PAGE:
Two thoughts kept nagging my brain every time I scratched my body. First one: pricking the skin with a needle will cause bleeding, why isn’t the case with a bedbug bite? Kimutwe came to my aid; mosquitoes, fleas, bedbugs have a magical way of opening the vein and closing it down after feasting on you. Don’t take his word for it because Kimutwe is the kind that will never graduate from a medical school in a lifetime. Second idea: if I was scratching myself this much after one night what about a guy who was beaten every night? Damn, he had probably forgotten what going without scratching feels like. And there was an opportunity. If I could rid Kiangukuni of the bedbugs I would become a hero
‘That is a bright idea,’ Kimutwe said when I shared the idea. ‘Whether the bedbugs die or survive you get an opportunity to campaign door-to-door.’
After calling a pest control company in Nairobi and getting a quotation equal to burning down a house and building it afresh I sourced local expertise. Kimutwe happened to know of a bedbug expert by the name of Kim. Now, I wonder why every parasites expert is named Kim. There was a Worms Expert on Mathare matatus called Kim. When Kim the Worms Expert opened his mouth he left no doubt on your mind that your body was a colony of every known worm. Kim went on to display two tiny tablets that, in his expert opinion, would do to the parasites what a mill does to maize. Kim had never been to a Worms College if ever there was one. However, he knew that if the God-knew-what tablets wouldn’t kill worms they would certainly not kill you. Kim could also help you wash your stomach and blood. As expected you will find yourself wondering how many times you have brushed your teeth but never washed your stomach. If you should brush your teeth thrice a day just because food pass through it, what about a stomach that stores the food for hours? A word of advice: if you ever, ever, ever agree with Kim to wash your stomach just make sure you stay at home, the toilet is working, you have enough rolls of tissue paper and no visitor comes knocking.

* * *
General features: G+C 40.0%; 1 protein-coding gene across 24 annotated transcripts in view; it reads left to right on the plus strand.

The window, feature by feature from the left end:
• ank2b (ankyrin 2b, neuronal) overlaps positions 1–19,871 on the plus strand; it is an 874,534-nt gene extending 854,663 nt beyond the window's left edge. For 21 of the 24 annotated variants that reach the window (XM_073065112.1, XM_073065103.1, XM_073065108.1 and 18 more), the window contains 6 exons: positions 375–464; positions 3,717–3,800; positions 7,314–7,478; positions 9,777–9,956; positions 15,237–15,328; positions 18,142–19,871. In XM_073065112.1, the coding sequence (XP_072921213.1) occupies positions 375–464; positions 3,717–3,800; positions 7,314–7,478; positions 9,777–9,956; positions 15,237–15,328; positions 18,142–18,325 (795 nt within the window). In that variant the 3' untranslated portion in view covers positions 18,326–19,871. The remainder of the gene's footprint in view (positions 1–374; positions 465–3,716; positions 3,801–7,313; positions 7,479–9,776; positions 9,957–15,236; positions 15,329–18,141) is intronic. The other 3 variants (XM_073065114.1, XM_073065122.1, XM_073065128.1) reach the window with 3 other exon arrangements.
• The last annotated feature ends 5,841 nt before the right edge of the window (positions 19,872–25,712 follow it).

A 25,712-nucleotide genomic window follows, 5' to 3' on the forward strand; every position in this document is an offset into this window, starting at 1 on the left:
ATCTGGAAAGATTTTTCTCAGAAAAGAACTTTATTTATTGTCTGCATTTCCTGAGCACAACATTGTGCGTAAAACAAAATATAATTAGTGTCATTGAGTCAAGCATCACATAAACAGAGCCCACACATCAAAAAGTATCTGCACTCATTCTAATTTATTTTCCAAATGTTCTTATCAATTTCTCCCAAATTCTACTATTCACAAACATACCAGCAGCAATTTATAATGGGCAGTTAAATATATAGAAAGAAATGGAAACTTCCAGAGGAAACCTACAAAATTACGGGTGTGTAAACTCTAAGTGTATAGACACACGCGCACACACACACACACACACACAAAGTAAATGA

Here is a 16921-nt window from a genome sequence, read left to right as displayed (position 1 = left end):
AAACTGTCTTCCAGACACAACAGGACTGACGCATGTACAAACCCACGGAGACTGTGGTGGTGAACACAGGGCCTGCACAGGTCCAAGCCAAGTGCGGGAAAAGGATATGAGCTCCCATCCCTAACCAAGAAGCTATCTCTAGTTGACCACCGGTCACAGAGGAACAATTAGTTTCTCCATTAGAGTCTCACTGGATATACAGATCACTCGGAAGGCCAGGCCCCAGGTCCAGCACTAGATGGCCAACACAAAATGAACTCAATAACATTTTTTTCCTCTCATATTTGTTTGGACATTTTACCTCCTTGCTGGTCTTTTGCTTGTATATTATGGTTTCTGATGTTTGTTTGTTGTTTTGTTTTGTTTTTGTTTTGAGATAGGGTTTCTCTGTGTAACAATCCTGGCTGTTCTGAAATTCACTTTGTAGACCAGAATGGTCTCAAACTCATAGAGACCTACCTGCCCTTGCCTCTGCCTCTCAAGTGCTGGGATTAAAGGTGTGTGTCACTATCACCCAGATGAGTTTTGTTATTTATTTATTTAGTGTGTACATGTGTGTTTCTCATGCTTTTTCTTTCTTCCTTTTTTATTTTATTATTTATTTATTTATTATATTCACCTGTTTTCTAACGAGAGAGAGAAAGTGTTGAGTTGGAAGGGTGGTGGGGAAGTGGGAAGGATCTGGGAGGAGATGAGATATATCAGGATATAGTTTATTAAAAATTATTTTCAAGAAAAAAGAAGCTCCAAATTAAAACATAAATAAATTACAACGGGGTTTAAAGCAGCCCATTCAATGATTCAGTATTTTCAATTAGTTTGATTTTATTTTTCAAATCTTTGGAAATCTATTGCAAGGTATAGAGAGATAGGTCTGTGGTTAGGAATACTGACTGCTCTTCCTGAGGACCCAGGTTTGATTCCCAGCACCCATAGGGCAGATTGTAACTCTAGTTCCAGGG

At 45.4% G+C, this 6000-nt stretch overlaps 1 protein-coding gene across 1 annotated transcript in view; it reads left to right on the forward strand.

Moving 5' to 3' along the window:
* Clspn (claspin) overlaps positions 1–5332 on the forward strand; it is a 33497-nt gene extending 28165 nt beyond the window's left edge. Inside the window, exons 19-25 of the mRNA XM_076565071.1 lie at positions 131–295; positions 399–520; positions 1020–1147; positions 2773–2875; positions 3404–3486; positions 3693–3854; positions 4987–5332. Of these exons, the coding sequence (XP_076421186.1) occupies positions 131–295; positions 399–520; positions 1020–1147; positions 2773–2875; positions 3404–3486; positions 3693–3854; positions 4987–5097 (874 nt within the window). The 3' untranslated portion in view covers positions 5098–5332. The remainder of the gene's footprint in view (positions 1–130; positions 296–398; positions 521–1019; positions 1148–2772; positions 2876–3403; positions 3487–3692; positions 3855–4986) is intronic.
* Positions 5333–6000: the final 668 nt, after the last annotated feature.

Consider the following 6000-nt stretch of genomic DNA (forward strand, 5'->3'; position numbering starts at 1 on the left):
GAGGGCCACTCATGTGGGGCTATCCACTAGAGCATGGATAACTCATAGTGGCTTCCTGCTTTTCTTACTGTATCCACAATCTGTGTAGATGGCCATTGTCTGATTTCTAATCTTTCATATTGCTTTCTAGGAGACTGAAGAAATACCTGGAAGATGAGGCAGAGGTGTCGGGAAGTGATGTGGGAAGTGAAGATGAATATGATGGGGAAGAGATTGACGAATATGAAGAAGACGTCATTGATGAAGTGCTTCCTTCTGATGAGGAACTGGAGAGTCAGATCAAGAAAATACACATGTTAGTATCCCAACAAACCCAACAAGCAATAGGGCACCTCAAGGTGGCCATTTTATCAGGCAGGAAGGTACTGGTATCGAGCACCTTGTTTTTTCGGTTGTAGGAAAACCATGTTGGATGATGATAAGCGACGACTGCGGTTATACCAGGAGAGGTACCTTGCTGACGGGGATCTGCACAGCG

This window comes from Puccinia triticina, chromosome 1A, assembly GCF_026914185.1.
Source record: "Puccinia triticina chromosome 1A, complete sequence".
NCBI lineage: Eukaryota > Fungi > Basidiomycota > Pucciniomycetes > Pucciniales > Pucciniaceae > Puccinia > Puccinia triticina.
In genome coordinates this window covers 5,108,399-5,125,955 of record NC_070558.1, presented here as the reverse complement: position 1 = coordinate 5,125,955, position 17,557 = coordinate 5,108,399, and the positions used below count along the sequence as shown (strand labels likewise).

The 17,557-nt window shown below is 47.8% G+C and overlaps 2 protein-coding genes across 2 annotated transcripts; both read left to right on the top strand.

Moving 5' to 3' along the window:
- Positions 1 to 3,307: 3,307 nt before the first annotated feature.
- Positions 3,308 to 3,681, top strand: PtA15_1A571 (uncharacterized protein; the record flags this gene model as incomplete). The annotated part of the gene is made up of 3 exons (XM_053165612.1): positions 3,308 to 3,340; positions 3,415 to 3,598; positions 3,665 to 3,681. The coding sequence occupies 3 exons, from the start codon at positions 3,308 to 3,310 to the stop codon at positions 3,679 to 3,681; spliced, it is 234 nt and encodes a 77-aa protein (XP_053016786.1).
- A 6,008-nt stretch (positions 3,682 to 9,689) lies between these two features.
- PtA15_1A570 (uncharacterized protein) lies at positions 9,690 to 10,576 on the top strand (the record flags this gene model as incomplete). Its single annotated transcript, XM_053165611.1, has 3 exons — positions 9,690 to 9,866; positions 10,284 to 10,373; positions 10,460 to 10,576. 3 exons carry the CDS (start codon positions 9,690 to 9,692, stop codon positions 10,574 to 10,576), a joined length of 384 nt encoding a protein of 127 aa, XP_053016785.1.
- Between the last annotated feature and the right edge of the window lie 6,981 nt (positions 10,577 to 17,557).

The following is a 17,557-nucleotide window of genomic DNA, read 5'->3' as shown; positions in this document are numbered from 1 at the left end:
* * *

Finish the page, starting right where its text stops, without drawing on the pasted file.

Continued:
Kim the Bedbugs Expert arrived in a worn overall, torn gumboots and a knapsack labelled BEDBUG EXTINGUISHER.
‘Automobile accidents claim human life,’ Kim said, ‘not bedbugs. A bedbug can survive the whole year just waiting for you to wrap up your journey abroad. Next to the vulture the bedbug is the most patient: they will wait until you are still to strike. Rice decreases as you become clean; bedbugs multiply as you fight them. I remember the time I was invited to state house… sorry, that is a matter of national security.’
Kim’s observation had me thinking. Why couldn’t God create man like a bedbug – not the hiding and biting in the dark – but suspending eating for a year? Man, I would have become a millionaire years ago.
‘All but one pesticide are but appetisers to the reproductive stimulants to bedbugs.’
‘What pesticide is that?’ I wanted to know.
‘Sorry boss, trade secret.’
As soon as we arrived in Kiangukuni a crowd mobbed us. The word through the local churches had worked magic.